aigles

Secrets in the black eagles’ land

Video

Episode 3

 

The OCEAN71 Magazine team wants to thank particularly:

The Zabriskie Prod team (Philippe and Cyrille) for the videoshooting; the postproduction team led by Charles Henry; the archeologists of the University of Geneva, among them, Prof. Jean-Paul Descoeudres and Gionata Consagra (Classical archeology unit of the University of Geneva) and also the archeologists of the Albanian Institute of archeology, among them Dr. Saïmir Shpuza, for their patience and their valuable information; Dr Adrian Anastasi for his archeological advice; the Albanian workers of the archeological site; Luan and his good mood, whatever the situation; Agim Zoli for his welcome in Albania; Nick for his efficient driving in the country; the Laps team for their audio recording studio; Pierre Sudre for the video color balancing ; Marc from Photo Denfert for his advices regarding the underwater photographic equipment; Eric Sauvage (his school) for his advices regarding the technical underwater imagery; Franklin Riboud, Julia Moigneux and Sophie Pfyffer for their good mood, their interest in our project and the video images they shot “as carefully as possible”.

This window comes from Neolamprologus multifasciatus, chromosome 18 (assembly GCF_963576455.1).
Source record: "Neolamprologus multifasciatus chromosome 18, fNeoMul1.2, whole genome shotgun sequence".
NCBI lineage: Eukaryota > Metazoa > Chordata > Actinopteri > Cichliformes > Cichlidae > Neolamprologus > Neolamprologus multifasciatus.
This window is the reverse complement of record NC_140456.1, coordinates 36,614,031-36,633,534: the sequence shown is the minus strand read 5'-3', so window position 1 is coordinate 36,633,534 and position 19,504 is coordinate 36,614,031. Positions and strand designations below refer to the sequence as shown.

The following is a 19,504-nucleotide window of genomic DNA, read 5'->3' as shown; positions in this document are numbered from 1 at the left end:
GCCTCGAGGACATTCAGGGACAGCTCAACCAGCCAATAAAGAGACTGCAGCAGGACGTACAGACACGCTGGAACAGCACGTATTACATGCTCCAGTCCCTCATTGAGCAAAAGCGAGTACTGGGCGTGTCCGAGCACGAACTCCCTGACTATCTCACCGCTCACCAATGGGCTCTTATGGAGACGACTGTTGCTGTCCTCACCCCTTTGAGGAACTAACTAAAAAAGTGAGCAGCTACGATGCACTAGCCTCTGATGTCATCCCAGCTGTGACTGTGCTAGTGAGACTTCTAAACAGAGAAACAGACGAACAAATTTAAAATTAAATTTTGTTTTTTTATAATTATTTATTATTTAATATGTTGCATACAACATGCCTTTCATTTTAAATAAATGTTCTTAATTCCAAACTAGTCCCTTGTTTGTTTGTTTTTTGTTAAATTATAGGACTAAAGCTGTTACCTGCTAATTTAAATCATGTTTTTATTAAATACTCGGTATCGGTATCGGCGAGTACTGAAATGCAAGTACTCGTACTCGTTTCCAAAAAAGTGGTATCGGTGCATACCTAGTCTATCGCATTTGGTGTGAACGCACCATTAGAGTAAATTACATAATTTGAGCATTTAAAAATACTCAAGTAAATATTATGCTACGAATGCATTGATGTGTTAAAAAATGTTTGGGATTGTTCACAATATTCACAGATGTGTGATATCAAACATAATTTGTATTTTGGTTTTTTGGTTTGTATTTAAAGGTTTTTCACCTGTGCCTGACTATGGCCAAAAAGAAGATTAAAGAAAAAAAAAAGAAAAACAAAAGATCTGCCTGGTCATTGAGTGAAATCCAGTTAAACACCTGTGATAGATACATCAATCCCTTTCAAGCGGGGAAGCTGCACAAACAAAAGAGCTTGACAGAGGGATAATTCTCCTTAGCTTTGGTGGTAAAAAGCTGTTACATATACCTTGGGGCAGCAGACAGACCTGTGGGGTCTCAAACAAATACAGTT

Nota : OCEAN71 Magazine would like to state that the few pottery remains that we found on the Albanian seafloor were shot, positioned with a GPS and all given to Dr Adrian Anastasi, archeologist and director of the Albanian underwater archeology department. We recall the readers that stealing archeological remains is a crime punishable by law.

Other files

  • DSC_6132

    The Antarctic krill new predators

    Ecology, Economy5 chapters

    The Antarctic krill is the largest biomass on earth. For most of the animals living on the white continent, krill is a key prey item. But for the past five years, new hunters have appeared. A dozen of factory fishing vessels travel to the far side of the planet to quietly capture what could become one day a gold mine.






  • a recreated ancient wreck near Marseille © Francis Le Guen

    Underwater archeology: a dive amid cops and robbers

    Culture4 chapters

    According to UNESCO, there are around 3 million shipwrecks that sleep peacefully at the bottom of our seas and oceans. With the second largest marine area in the world, France has decided to go to war against the plunder of the remaining wrecks. But is it even possible? For almost a year, OCEAN71 Magazine led a lengthy investigation that took us at the heart of the French authorities and the ocean looters.